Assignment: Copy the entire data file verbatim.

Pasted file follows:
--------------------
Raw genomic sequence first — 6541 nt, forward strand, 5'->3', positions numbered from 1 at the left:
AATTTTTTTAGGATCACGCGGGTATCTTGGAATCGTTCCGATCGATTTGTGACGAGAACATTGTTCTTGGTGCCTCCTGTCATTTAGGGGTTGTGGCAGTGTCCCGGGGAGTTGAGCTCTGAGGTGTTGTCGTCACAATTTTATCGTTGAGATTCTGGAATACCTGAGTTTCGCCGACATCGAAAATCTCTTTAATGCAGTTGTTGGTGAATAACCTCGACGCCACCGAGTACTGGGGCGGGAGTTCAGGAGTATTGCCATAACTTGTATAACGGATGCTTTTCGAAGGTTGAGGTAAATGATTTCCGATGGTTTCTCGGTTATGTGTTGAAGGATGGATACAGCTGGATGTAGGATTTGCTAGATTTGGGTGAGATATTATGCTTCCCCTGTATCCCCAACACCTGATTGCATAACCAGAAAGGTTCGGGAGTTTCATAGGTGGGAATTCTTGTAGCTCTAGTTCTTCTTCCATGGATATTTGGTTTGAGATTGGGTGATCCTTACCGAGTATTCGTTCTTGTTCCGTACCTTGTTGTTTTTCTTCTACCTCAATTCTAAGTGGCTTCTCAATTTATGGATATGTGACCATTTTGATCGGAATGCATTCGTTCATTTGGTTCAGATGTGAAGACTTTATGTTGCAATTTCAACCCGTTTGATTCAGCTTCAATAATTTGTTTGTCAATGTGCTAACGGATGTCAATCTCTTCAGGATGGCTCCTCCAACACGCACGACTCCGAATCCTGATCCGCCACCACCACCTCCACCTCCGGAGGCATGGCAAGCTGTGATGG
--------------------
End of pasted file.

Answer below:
Raw genomic sequence first — 6541 nt, forward strand, 5'->3', positions numbered from 1 at the left:
AATTTTTTTAGGATCACGCGGGTATCTTGGAATCGTTCCGATCGATTTGTGACGAGAACATTGTTCTTGGTGCCTCCTGTCATTTAGGGGTTGTGGCAGTGTCCCGGGGAGTTGAGCTCTGAGGTGTTGTCGTCACAATTTTATCGTTGAGATTCTGGAATACCTGAGTTTCGCCGACATCGAAAATCTCTTTAATGCAGTTGTTGGTGAATAACCTCGACGCCACCGAGTACTGGGGCGGGAGTTCAGGAGTATTGCCATAACTTGTATAACGGATGCTTTTCGAAGGTTGAGGTAAATGATTTCCGATGGTTTCTCGGTTATGTGTTGAAGGATGGATACAGCTGGATGTAGGATTTGCTAGATTTGGGTGAGATATTATGCTTCCCCTGTATCCCCAACACCTGATTGCATAACCAGAAAGGTTCGGGAGTTTCATAGGTGGGAATTCTTGTAGCTCTAGTTCTTCTTCCATGGATATTTGGTTTGAGATTGGGTGATCCTTACCGAGTATTCGTTCTTGTTCCGTACCTTGTTGTTTTTCTTCTACCTCAATTCTAAGTGGCTTCTCAATTTATGGATATGTGACCATTTTGATCGGAATGCATTCGTTCATTTGGTTCAGATGTGAAGACTTTATGTTGCAATTTCAACCCGTTTGATTCAGCTTCAATAATTTGTTTGTCAATGTGCTAACGGATGTCAATCTCTTCAGGATGGCTCCTCCAACACGCACGACTCCGAATCCTGATCCGCCACCACCACCTCCACCTCCGGAGGCATGGCAAGCTGTGATGG